7 March 2021
This winter’s influx of northern finches has brought new enjoyment to backyard birders and death to some of the feeder birds. Pine siskins (Spinus pinus) especially are succumbing to salmonellosis, a bacterial illness spread at bird feeders.
“The first indication of the disease for bird watchers to look for is often a seemingly tame bird on or near a feeder. The birds become very lethargic, fluff out their feathers, and are easy to approach. This kind of behavior is generally uncommon to birds,” Mansfield said. “Unfortunately, at this point there is very little people can do to treat them. The best course it to leave the birds alone.”— WDFW: Help protect wild birds from deadly salmonellosis
Reports of dead and dying feeder-birds in Washington state have prompted the Washington Department of Fish and Wildlife to urge people not to feed the birds until at least April 1.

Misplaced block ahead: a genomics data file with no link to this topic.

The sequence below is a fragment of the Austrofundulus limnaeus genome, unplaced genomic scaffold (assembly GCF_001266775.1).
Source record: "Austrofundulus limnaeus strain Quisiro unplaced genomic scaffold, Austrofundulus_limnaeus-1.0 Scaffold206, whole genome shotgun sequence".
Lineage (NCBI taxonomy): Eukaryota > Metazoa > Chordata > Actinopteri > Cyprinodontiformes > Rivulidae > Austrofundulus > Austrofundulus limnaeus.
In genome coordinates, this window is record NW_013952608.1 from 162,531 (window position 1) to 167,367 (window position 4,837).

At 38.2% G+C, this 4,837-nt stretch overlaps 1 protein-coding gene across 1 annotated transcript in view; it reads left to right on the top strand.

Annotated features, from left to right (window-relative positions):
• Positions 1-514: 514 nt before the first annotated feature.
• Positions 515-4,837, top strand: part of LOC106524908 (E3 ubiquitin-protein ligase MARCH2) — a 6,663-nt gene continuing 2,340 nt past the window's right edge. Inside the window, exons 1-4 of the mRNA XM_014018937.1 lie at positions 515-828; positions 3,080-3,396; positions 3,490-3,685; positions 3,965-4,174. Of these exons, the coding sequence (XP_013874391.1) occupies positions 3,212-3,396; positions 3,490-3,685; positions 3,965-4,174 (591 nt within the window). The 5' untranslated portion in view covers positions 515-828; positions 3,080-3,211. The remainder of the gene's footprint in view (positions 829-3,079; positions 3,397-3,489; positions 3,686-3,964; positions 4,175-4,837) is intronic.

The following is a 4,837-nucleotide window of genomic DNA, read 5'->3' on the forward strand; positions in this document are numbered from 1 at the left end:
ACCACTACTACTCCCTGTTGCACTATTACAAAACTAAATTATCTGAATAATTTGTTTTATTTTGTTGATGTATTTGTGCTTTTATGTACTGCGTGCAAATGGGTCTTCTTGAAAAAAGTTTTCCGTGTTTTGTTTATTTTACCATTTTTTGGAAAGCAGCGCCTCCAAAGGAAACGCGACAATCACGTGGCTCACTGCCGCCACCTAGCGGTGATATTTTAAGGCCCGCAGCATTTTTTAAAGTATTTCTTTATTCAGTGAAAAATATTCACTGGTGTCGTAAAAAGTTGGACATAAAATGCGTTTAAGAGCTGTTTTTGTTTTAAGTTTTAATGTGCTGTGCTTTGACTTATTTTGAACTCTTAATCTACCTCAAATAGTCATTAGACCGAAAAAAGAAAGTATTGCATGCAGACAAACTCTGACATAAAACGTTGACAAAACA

It’s happening here too though not enough for an advisory, but that’s beside the point. Protect your backyard birds. Clean your feeders! What you can’t see is hurting them.
The Spruce published these handy cleaning tips, summarized below:
- Clean your bird equipment every 2 weeks, more often when a lot of birds are visiting. Crowding spreads disease.
- Empty the feeder; throw away dirty seed! (I’ve learned this lesson, too. I once had mold in the nyger feeder.)
- Mix the cleaning solution: 1 part bleach to 9 parts hot water
- Take feeder apart and soak it to loosen dirt.
- Then clean thoroughly
- Dry thoroughly
- Reassemble and refill. Ta dah!
The Spruce suggests that when you’re in the market for new bird feeders, think about how you will clean them. Sometimes wood can be hard to clean.
(photos from Wikimedia Commons; click on the captions to see the originals)